Calif. police criticized in missing girl case
By Terry Collins and Juliana Barbassa
Calif. police probe child slaying
TRACY, Calif. — Police called the disappearance of 8-year-old Sandra Cantu a missing persons case, not an abduction, for 10 days - until some farm workers drained an irrigation pond and found her body stuffed in a suitcase. Some residents and a law-enforcement expert say authorities in Tracy should have publicly expressed more urgency about the case and warned of the danger that could be lurking in their Northern California community.
But police say that despite their initial uncertainty about Sandra's fate, they did everything they could, scouring the area, calling in reinforcements and exploring theories from dealing with a runaway to looking for a kidnapper.
"Until we had an indication that Sandra had been killed, we were treating this as a missing persons case," said Tracy police spokesman Sgt. Tony Sheneman.
"We had no indication of an abduction," he said. "We wanted to be as careful as possible."
Sandra's body was found Monday a few miles from her home. Police have interviewed hundreds of people and served more than 15 search warrants, including one at a local church, but say they have no suspects so far.
An autopsy on the girl has been completed, but results will not be available for several weeks, a coroner's spokesman said Wednesday. Officials declined to discuss any preliminary findings.
Hundreds of volunteers and police searched for the girl and pictures of her smiling face were posted all over town, but some wonder if a different approach by police might have made a difference. Three days after she was last seen, Sheneman had expressed confidence that she was "alive and well."
"If it would have been my daughter, I would've wanted everyone watching, everyone to be suspicious," said Ana Morales, 24, a mother of two who on Wednesday visited a sprawling makeshift memorial for Sandra outside the mobile home park where she lived.
"We always had the sense that she was going to be OK," she said. "(Police) statements were a little misleading - their statements led us to believe they knew something about how she was doing."
Her brother, Luis Morales, 27, chalked it up to inexperience: "This usually happens in large cities, not in small towns like this."
Sheneman acknowledged that "we've never handled a missing persons case such as this." But officials say city police quickly asked for help, calling in the San Joaquin Sheriff's Department, other neighboring law enforcement and the FBI.
Hours after Sandra's family reported her missing the evening of March 27, the city opened its emergency operations center, normally reserved for earthquakes and fires, according to city spokesman Matt Robinson.
Police say they never issued an Amber Alert because they had no information on a suspect or mode of transportation connected to an abduction, which is normally required for the alert.
Joseph Pollini, deputy chair of the law and police science department at the John Jay College of Criminal Justice in New York, said he disagreed with that decision.
"Even if it's just some nuance of information, we still want to get that out there," said Pollini, who headed the kidnapping and cold-case homicide units during his 33 years with the New York Police Department.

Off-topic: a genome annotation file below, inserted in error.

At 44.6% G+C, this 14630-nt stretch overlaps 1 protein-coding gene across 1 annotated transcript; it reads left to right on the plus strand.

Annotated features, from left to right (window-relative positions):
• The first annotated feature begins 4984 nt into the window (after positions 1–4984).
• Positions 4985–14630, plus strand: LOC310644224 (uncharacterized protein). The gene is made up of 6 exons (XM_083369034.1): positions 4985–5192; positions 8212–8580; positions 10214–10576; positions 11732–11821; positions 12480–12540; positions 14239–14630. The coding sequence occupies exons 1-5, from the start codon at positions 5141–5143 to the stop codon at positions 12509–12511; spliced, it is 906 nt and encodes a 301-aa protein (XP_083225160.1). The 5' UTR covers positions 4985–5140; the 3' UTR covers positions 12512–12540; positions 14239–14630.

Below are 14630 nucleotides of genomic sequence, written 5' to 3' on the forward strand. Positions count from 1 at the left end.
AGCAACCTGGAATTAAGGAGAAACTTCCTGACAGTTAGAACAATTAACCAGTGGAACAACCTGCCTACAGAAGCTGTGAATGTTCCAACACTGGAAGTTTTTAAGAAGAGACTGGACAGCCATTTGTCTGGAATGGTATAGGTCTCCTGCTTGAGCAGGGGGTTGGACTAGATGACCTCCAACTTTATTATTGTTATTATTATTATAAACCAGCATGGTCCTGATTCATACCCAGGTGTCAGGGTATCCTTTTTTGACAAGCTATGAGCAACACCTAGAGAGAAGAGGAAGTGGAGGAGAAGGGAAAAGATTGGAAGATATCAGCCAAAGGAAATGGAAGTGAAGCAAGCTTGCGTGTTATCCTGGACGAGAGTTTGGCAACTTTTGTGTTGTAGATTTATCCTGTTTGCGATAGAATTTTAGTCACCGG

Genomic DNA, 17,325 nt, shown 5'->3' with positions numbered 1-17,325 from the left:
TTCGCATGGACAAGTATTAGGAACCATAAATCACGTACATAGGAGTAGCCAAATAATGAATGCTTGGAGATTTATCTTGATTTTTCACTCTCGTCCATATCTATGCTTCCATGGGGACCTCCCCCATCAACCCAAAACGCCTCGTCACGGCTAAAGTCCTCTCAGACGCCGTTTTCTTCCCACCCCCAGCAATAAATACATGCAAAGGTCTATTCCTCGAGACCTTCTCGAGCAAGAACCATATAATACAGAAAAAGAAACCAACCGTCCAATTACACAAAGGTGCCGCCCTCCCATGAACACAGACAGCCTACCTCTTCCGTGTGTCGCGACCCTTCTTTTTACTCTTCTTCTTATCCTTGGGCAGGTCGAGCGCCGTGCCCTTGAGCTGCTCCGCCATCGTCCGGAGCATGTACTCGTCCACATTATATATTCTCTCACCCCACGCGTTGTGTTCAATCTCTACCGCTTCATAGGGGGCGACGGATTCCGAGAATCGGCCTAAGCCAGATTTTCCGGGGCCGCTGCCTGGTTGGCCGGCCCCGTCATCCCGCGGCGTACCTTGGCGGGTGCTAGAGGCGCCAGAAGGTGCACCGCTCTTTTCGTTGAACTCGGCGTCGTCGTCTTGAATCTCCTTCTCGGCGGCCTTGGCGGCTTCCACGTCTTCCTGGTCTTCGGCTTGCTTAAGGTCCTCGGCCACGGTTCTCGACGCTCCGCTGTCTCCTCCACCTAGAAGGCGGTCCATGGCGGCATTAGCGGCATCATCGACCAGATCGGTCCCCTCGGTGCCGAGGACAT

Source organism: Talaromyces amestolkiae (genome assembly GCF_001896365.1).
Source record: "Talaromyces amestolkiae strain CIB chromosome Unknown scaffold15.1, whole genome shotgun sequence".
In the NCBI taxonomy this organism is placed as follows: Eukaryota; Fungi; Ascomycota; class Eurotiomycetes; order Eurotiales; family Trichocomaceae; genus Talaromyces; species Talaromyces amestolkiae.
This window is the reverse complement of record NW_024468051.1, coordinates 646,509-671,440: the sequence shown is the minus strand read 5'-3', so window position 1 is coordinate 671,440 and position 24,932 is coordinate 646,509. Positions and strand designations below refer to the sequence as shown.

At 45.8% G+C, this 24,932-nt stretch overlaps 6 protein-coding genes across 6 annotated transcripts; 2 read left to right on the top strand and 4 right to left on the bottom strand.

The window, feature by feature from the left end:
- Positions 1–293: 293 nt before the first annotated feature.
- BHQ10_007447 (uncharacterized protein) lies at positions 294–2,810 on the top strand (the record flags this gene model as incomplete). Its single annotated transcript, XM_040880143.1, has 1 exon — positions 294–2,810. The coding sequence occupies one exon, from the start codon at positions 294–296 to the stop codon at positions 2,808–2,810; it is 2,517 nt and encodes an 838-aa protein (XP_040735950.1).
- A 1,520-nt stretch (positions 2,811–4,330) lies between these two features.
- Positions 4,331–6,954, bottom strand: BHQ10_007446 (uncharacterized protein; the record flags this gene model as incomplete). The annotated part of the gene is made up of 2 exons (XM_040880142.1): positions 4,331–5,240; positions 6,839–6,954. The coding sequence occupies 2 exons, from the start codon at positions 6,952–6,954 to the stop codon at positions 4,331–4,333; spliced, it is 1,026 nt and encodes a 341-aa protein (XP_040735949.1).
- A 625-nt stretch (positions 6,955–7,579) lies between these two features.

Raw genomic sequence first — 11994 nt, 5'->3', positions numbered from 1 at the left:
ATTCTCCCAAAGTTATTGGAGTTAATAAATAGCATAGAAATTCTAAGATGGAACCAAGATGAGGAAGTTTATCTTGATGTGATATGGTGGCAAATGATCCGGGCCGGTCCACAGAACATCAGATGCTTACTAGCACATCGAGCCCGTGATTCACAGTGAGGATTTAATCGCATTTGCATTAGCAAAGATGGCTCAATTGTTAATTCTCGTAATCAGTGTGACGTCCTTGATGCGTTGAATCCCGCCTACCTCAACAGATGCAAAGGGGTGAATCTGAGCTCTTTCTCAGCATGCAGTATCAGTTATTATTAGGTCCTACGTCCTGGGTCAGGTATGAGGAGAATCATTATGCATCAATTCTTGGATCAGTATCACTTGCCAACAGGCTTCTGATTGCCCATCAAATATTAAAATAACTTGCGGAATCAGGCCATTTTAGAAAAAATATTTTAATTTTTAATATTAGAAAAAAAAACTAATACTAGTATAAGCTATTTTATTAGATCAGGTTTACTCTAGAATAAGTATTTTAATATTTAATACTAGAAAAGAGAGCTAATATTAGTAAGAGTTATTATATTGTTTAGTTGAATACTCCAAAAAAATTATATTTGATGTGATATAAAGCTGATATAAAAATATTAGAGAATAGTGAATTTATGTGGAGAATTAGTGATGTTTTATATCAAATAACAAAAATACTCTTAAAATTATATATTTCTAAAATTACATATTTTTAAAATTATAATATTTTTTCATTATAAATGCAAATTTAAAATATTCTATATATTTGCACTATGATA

With time a crucial factor in recovering an abducted child, publicizing a physical description of Sandra as broadly and quickly as possible would have made sense, Pollini said.
"It's not like it's going to cost a lot of money to put the transmission over the air," he said. "You're still dealing with a life."
Ernie Allen, president of the National Center for Missing and Exploited Children, defended Tracy police's handling of the search for the missing girl and said they made the right call in not issuing the Amber Alert. Broadcasting an alert with only a physical description is not an appropriate use of the system, he said.
"The response of the Tracy police in this case was swift and serious. It's hard to imagine what else they could have done," said Allen, whose organization's hotline received hundreds of tips regarding Sandra's disappearance.
Joined by some of Sandra's relatives outside the mobile home complex, the girl's uncle Joe Chavez told reporters Wednesday that he wanted to see whoever was responsible get the death penalty.
"It's complete innocence taken for absolutely no reason," Chavez said.
"When that word came in (the girl's body was found), I heard screams that I'd never heard come out of human beings before," he said. "Primal screams of love and fear like the worst horror movie you could ever watch."
Pollini, who is not involved in the investigation, said based on what has been publicly disclosed, it appears Sandra's killer fits a "disorganized" profile - someone lacking in intelligence who would commit a crime close to home and dump the victim's body nearby.
Police would be searching for footprints, tire prints and broken vegetation leading to and from the pond, he said. They would also examine suspects for traces of mud or dirt from the scene.
"As long as you have the resources, tenacity and the time, every case is solvable," he said.
Robinson, the city spokesman, said he understood public frustration over the lack of answers but urged patience.
"This is a town in which we protect our own. We had an unsuccessful ending with Sandra, and that's going to eat at people," he said. "Now the next step is letting police do their jobs."